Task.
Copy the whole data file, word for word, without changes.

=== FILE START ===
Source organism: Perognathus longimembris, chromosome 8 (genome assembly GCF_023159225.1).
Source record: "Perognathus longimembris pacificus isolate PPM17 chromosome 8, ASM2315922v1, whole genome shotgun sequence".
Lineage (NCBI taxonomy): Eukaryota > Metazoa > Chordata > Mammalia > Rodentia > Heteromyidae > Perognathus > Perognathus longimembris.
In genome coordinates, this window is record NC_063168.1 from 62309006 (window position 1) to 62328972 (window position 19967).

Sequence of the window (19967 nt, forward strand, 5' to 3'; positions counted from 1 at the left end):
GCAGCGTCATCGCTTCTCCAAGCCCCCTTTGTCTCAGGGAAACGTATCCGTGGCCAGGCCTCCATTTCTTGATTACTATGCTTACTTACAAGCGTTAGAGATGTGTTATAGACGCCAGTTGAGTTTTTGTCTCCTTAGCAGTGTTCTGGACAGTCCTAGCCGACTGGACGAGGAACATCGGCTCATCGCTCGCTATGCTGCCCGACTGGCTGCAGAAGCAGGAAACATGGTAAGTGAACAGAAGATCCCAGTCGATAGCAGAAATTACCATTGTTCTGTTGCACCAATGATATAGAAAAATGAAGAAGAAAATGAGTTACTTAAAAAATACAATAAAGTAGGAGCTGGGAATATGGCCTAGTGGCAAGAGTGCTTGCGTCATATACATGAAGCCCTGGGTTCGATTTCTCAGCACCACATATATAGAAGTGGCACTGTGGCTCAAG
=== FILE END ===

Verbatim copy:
Source organism: Perognathus longimembris, chromosome 8 (genome assembly GCF_023159225.1).
Source record: "Perognathus longimembris pacificus isolate PPM17 chromosome 8, ASM2315922v1, whole genome shotgun sequence".
Lineage (NCBI taxonomy): Eukaryota > Metazoa > Chordata > Mammalia > Rodentia > Heteromyidae > Perognathus > Perognathus longimembris.
In genome coordinates, this window is record NC_063168.1 from 62309006 (window position 1) to 62328972 (window position 19967).

Sequence of the window (19967 nt, forward strand, 5' to 3'; positions counted from 1 at the left end):
GCAGCGTCATCGCTTCTCCAAGCCCCCTTTGTCTCAGGGAAACGTATCCGTGGCCAGGCCTCCATTTCTTGATTACTATGCTTACTTACAAGCGTTAGAGATGTGTTATAGACGCCAGTTGAGTTTTTGTCTCCTTAGCAGTGTTCTGGACAGTCCTAGCCGACTGGACGAGGAACATCGGCTCATCGCTCGCTATGCTGCCCGACTGGCTGCAGAAGCAGGAAACATGGTAAGTGAACAGAAGATCCCAGTCGATAGCAGAAATTACCATTGTTCTGTTGCACCAATGATATAGAAAAATGAAGAAGAAAATGAGTTACTTAAAAAATACAATAAAGTAGGAGCTGGGAATATGGCCTAGTGGCAAGAGTGCTTGCGTCATATACATGAAGCCCTGGGTTCGATTTCTCAGCACCACATATATAGAAGTGGCACTGTGGCTCAAG